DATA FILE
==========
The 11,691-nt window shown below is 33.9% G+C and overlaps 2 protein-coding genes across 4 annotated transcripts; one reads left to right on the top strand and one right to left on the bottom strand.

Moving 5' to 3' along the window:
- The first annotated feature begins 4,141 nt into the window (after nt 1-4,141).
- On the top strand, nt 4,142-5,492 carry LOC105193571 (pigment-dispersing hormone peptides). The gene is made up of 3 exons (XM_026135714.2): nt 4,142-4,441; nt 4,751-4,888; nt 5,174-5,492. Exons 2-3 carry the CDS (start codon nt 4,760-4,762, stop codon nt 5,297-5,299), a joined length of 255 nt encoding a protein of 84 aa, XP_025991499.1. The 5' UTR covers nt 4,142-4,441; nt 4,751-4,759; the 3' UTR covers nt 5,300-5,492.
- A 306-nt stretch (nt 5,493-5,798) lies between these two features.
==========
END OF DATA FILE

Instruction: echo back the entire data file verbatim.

The 11,691-nt window shown below is 33.9% G+C and overlaps 2 protein-coding genes across 4 annotated transcripts; one reads left to right on the top strand and one right to left on the bottom strand.

Moving 5' to 3' along the window:
- The first annotated feature begins 4,141 nt into the window (after nt 1-4,141).
- On the top strand, nt 4,142-5,492 carry LOC105193571 (pigment-dispersing hormone peptides). The gene is made up of 3 exons (XM_026135714.2): nt 4,142-4,441; nt 4,751-4,888; nt 5,174-5,492. Exons 2-3 carry the CDS (start codon nt 4,760-4,762, stop codon nt 5,297-5,299), a joined length of 255 nt encoding a protein of 84 aa, XP_025991499.1. The 5' UTR covers nt 4,142-4,441; nt 4,751-4,759; the 3' UTR covers nt 5,300-5,492.
- A 306-nt stretch (nt 5,493-5,798) lies between these two features.